May 20, 2024

New Study Explores Mosaic Chromosomal Alterations and Cancer Risk

A recent study led by researchers at the University of Kentucky Markey Cancer Center has shed light on mosaic chromosomal alterations (mCAs) and their association with cancer risk. mCAs are a category of mutations that occur in blood cells and have been linked to a significant increase in the risk of developing blood cancer. This study, published in Nature Genetics, marks the first large-scale effort to understand the co-occurrence of mCAs in individuals of diverse ancestries.

The research team, consisting of over 50 scientists from institutions across the United States, utilized existing DNA sequencing data from the National Heart, Lung, and Blood Institute’s Trans Omics for Precision Medicine Program to detect mCAs. The cohort included more than 67,000 individuals with African, East Asian, European, and Hispanic ancestries, making it one of the most diverse studies on mCAs to date.

mCAs have shown promise as biomarkers for assessing cancer risk and enabling early detection. However, previous studies predominantly focused on individuals with European and Japanese ancestries, highlighting the need for more inclusive research. This study aimed to ensure that mosaic mutation-based disease risk models and clinical biomarker studies perform effectively regardless of a person’s genetic ancestry.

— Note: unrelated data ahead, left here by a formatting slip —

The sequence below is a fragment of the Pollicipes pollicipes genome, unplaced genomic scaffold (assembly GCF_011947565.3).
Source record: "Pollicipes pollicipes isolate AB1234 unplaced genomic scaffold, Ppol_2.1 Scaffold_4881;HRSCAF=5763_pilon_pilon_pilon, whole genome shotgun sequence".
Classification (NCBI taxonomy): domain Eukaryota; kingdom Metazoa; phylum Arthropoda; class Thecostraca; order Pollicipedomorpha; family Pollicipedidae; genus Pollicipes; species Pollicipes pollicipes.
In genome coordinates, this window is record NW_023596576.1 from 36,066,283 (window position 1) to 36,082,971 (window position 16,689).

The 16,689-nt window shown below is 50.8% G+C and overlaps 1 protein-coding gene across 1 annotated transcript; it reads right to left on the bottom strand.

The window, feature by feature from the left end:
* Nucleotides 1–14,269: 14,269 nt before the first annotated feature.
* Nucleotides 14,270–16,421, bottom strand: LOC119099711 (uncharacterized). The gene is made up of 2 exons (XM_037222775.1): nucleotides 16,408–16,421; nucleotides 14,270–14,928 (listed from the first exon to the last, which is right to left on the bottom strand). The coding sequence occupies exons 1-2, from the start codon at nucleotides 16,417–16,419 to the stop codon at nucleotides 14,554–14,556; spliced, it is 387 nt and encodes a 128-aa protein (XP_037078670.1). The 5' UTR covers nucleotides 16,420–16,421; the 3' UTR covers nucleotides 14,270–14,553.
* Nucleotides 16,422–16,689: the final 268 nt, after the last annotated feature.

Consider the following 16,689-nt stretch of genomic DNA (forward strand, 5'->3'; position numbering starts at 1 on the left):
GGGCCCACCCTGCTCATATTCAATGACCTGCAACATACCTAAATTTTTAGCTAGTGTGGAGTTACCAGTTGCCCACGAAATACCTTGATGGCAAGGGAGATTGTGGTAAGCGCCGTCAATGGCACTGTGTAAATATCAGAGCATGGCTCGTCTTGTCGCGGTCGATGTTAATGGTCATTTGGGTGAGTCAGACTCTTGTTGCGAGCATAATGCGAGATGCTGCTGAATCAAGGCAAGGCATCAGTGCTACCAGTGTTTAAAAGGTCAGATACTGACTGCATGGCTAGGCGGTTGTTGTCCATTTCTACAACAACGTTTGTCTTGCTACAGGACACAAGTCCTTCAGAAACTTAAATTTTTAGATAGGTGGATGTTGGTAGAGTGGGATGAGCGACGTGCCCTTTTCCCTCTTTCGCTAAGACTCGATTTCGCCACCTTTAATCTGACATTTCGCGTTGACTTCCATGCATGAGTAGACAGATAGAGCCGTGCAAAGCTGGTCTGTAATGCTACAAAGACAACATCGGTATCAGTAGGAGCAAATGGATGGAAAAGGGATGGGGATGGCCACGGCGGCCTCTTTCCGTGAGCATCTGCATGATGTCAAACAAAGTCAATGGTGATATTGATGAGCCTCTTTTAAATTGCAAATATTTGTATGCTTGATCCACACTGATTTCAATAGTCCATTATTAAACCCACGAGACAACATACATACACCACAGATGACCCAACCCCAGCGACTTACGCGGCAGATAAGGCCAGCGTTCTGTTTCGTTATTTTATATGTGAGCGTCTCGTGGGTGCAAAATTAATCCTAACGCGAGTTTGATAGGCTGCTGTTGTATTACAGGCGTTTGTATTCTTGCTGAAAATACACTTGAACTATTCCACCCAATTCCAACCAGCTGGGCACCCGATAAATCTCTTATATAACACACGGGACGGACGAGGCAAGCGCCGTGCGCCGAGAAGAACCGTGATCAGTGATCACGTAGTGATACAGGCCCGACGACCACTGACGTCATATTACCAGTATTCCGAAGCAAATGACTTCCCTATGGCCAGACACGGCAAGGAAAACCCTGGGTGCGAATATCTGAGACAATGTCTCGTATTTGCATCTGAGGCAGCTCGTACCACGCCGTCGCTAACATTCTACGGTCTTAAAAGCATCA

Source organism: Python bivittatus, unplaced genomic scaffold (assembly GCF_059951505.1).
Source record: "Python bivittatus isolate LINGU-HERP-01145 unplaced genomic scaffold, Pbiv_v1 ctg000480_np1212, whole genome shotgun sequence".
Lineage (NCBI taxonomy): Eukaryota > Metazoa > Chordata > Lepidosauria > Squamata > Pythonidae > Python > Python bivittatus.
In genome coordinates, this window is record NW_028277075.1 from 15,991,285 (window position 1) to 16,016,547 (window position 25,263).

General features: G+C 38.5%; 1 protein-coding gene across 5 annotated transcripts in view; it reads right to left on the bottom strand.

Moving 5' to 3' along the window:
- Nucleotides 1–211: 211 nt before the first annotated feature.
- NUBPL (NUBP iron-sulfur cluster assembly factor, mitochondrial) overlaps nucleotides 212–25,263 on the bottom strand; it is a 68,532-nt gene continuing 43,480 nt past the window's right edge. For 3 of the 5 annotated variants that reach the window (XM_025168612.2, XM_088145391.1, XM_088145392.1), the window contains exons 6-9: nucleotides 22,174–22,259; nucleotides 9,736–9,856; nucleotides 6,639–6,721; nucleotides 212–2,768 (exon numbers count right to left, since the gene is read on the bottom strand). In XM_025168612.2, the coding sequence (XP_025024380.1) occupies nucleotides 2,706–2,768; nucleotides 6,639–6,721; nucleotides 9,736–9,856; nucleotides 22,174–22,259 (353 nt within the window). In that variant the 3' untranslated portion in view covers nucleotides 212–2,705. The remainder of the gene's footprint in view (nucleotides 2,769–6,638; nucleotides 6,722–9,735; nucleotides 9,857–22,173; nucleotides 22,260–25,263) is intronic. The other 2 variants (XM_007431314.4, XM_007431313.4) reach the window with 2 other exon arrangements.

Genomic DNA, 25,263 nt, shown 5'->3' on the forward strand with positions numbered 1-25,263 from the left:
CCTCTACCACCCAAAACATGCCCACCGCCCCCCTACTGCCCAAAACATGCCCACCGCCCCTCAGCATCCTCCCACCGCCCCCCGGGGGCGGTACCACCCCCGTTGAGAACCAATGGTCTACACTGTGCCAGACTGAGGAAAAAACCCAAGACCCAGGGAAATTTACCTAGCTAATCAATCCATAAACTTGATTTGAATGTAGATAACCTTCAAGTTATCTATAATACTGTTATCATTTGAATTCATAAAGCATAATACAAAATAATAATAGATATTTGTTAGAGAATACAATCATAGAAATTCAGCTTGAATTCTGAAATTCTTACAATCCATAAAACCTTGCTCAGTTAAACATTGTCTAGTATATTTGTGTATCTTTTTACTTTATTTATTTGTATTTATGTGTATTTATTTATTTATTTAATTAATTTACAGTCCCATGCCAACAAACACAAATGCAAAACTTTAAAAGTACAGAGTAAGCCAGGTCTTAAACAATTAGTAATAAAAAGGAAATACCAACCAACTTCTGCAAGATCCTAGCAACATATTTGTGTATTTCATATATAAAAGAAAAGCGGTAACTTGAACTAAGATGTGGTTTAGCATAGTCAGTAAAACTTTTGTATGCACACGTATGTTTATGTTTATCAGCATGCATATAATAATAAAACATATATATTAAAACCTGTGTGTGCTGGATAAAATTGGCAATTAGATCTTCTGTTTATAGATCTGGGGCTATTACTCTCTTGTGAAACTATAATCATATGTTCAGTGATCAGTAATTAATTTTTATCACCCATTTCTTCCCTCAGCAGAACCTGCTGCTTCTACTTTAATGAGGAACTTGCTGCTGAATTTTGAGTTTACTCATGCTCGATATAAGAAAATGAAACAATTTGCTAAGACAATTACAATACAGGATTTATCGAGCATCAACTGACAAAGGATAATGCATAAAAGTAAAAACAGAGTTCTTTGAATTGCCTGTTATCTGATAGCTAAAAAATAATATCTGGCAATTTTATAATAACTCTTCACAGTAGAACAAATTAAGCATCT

The study found that mCAs affecting autosomal chromosomes, which humans have 22 pairs of, were more prevalent in individuals with European ancestry. Furthermore, the team discovered differences in the rate of mCAs on specific chromosomes among individuals of different ancestries. Notably, individuals with African and Hispanic ancestries born with XX sex chromosomes exhibited an increased rate of mCAs on chromosome X.

In addition to providing valuable insights into cancer risk assessment and early detection, the study identified new inherited genetic variants associated with an increased risk of mCAs and loss of X. These findings contribute to our understanding of the drivers of genomic instability, a prominent characteristic of cancer cells.

The researchers aim to lay the foundation for advances in precision medicine by studying the mutations that accumulate as people age. Including individuals from diverse backgrounds is critical to avoid inequities in future medical advancements. Ultimately, this research paves the way for the development of a blood test that can identify individuals at risk of developing certain cancers.

As the field of oncology continues to progress, understanding the underlying genetic factors that contribute to cancer risk becomes increasingly important. By unraveling the mysteries of mosaic chromosomal alterations, researchers strive to improve cancer prevention, early detection, and personalized treatment strategies.


  1. Source: Coherent Market Insights, Public sources, Desk research
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